Though forming initially in 2013, it wasn’t until a reformation in 2017 that Manchester trio The Donaghys really found their feet, emerging fully formed and with a stronger sense of musical identity.

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Having grown up in the same village, just playing in different bands, it took a chat after a local open mic night before the three-piece collaborated, taking only two months before they took their idiosyncratic brand of trans-Atlantic indie rock on stage.

Three and a half minutes of upbeat indie rock, ‘Don’t Mind Me’ is the sound of The Donaghys not just at their freshest and most confident, but also their most vital. After a year in which everyone has been tested in some way another, ‘Don’t Mind Me’ doesn’t feel just like a single, but like a statement of intent. And it couldn’t have come at a better time.

We caught up with the band soon after the track’s release:

What made you want to get into music?
My dad! He is a blues guitarist and he’s been gigging since before I was born. I’d go to watch him with my mum and I’d be mesmerised by his ability. I’d certainly consider that plus his taste in music that would accompany family trips out in the car as my musical awakening. When all the kids at school were Oasis or Blur, I was Stevie Ray Vaughn or Wilko Johnson… I played the violin in school for nine years before picking up a guitar at fourteen. Once you add teenage angst into the mix, you’ve basically got the ingredients for a musician in there.

What’s the writing process?

The writing process has changed as we have evolved as a band. It used to be that I would come up with a fully formed idea on my acoustic guitar at home and play it to the boys at practice and they would mould their parts around it. Much as this is sometimes still the case, our confidence as a whole has grown and now sometimes a simple improvised riff in-between bout of silliness, rehearsing, impressions and eating wine gums can all of a sudden become something that starts to sound real, we move from there. A good example of this is our latest song ‘Don’t Mind Me’. The way I came up with it alone versus the way it sounded after about fifteen minutes with the boys was astonishing. It became a totally different beast.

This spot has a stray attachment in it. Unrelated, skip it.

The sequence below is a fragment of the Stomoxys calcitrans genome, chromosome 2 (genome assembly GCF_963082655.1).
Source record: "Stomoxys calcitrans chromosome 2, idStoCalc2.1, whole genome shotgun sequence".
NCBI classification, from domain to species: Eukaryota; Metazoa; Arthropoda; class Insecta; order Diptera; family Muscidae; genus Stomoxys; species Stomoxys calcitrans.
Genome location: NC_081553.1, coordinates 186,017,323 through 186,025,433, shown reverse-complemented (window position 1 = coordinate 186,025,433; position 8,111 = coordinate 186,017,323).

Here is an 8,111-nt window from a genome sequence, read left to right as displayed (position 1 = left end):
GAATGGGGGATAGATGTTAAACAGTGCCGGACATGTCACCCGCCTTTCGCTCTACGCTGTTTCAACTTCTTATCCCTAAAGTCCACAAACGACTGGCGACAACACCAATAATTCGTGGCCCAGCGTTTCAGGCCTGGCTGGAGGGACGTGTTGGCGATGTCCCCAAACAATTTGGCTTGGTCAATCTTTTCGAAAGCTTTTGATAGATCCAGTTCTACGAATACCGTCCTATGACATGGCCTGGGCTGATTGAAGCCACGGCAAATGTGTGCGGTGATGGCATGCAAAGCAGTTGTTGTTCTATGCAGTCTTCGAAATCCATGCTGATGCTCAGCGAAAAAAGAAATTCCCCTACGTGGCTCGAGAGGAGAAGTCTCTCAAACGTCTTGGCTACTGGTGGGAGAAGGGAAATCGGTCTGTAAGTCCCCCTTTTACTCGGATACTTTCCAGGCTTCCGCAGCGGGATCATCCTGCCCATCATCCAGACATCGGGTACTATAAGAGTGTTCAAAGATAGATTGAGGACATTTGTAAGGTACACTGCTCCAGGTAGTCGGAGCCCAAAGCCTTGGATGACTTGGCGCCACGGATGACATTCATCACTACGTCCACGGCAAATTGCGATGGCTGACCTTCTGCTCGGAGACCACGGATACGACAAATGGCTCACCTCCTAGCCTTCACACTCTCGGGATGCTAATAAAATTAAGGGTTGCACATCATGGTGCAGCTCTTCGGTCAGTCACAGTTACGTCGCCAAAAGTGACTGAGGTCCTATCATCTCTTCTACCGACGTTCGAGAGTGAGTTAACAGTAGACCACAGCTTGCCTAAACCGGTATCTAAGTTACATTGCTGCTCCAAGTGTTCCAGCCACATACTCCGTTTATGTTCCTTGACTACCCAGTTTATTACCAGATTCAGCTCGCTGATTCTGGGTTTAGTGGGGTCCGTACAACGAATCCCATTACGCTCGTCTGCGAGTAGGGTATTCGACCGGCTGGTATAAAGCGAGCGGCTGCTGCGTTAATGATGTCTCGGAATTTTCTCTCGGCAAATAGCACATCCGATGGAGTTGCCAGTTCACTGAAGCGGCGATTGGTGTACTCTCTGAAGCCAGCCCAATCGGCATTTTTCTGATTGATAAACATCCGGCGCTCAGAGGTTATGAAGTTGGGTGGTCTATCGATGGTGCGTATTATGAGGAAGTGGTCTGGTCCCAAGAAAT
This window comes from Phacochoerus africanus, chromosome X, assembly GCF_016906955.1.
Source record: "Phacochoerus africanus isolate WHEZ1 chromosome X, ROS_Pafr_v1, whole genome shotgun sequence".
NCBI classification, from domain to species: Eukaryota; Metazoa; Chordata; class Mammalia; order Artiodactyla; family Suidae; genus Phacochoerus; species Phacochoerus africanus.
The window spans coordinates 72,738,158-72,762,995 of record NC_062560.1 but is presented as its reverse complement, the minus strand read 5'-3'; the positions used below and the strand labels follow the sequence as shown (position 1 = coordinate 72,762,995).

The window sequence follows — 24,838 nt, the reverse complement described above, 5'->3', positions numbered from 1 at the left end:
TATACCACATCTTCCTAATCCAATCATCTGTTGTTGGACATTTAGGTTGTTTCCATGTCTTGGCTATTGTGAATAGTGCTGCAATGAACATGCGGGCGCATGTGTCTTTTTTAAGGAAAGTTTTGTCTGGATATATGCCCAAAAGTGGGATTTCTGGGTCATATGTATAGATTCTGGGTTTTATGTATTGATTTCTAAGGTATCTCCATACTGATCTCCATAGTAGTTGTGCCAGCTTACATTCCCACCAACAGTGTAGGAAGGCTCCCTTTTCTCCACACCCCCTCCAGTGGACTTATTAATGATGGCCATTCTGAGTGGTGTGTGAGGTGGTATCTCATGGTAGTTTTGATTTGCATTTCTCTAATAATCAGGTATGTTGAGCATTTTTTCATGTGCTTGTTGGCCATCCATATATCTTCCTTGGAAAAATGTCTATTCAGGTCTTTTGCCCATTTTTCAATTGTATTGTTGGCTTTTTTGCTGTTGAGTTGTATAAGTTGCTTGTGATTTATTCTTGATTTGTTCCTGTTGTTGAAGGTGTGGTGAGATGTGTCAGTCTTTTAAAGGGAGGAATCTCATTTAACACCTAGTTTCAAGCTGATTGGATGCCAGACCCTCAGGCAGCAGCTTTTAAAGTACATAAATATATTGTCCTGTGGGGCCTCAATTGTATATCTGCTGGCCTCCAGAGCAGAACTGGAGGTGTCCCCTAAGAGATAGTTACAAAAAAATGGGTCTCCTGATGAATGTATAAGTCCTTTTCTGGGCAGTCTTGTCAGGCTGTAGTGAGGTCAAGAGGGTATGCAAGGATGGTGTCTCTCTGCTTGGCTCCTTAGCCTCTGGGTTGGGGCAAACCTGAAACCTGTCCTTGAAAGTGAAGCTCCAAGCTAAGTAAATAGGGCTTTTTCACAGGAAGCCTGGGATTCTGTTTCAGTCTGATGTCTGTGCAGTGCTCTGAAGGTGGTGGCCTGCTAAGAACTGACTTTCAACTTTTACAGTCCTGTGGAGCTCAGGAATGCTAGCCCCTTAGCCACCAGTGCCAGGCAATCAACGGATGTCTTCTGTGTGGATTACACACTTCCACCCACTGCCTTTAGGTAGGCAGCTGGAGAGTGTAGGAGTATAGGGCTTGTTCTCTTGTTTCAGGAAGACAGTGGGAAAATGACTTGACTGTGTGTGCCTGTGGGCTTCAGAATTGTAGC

How do you transfer that onstage energy to the studio?
We manage to capture that by recording our E.Ps “live”. We talked quite a lot about it before deciding on this. The initial aim was to go in and record live demo tracks. As soon as we heard them back we realised that we’d found our sound, that was it. We really resisted the urge to add multiple harmonies, guitar parts and backing vocals because we wanted that raw feel to it. The best way to describe it is that it’s basically what you can expect from us on stage but with some polishing. We are very much believers in the punk mantra; less is more. 

How did you all meet?

Well, I’m the odd one out in the band because the other two guys are brothers! Scott and I are the same age, so we went to primary and high school together whereas Nathan is slightly younger. I remember being sat next to a mischievous Scott in Spanish class who would often forget his book at home on purpose so he would be provided a brand new one each week. He also had a proclivity for throwing pencil shavings on the teacher’s cardigan when her back was turned. I’m certain Scott brings that defiance to his bass playing. Nathan had never played drums before we formed the band if you can believe it but his development and commitment has been unreal and I consider him the backbone of what we do, for sure.

What has been the best gig you’ve ever played and why?
For me personally it’s a weird one. I really want to say our debut headline gig but I’m not sure I can. We had to split up for a while back in 2015 and so we planned a huge local farewell gig with all our fans, friends and families present and the sheer emotion and effort, the reactions, the thought that that might be the very last time. It was a very emotional night and we pulled it off to perfection. The best part of course was that we decided to reform two years later. Best of both worlds! 

What was the last track you played on Spotify?
“You’re On Fire” – They Might Be Giants

What’s the best advice you’ve ever been given?I was fortunate enough to meet Dan Andriano who sings and plays bass in Alkaline Trio a few years back and he’s a hero of mine. I asked him about writing and he told me not to worry about whether it should be chords or lyrics first and that way it would be more natural.

 If you could open for any band / act / solo artist who would it be?
It would have to be Jimmy Eat World. As a band we all enjoy different aspects of music whether its local or across the Atlantic and we tend to have a core group of bands that we take influence from and admire. Jimmy Eat World however, is where all three of us meet completely in the middle (no pun intended, promise). On a personal level, they are the band that I went to see live and came away feeling that I had to do something like that. I’m very lucky to be doing so, albeit on a much smaller scale with people I get along so well with.

What’s in store for you when all this is over?
Luckily we have enough exciting material that we are working on, remotely. Some positive ideas are growing every day so with any luck, the first thing we will be doing is heading straight back to the studio!

What’s the scene like where you are from?
The local scene around us is quite brilliant, we’re from a small village and the sheer number of talented musicians per square mile is amazing. There we so many opportunities to show off new material at open mic nights and share it with great people, that’s where our first songs were born.